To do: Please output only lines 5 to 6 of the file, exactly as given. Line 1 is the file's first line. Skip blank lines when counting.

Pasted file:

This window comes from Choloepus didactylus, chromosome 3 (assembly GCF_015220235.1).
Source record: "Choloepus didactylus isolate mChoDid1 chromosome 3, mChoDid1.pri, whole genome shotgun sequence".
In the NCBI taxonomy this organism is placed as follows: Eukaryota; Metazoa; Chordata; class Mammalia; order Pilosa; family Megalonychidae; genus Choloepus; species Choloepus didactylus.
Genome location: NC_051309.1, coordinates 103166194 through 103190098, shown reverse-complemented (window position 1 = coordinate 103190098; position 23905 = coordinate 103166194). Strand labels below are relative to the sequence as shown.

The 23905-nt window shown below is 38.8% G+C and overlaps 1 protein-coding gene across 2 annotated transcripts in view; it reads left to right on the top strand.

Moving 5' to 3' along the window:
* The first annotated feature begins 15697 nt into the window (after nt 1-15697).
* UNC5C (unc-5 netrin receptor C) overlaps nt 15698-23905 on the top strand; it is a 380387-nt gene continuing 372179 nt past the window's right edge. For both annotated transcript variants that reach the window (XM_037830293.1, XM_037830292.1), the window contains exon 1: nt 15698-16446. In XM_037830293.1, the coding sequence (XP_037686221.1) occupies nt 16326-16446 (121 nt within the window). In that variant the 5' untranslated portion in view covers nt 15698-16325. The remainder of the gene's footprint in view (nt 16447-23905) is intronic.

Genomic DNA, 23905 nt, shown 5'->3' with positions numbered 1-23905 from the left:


The 23905-nt window shown below is 38.8% G+C and overlaps 1 protein-coding gene across 2 annotated transcripts in view; it reads left to right on the top strand.

Moving 5' to 3' along the window: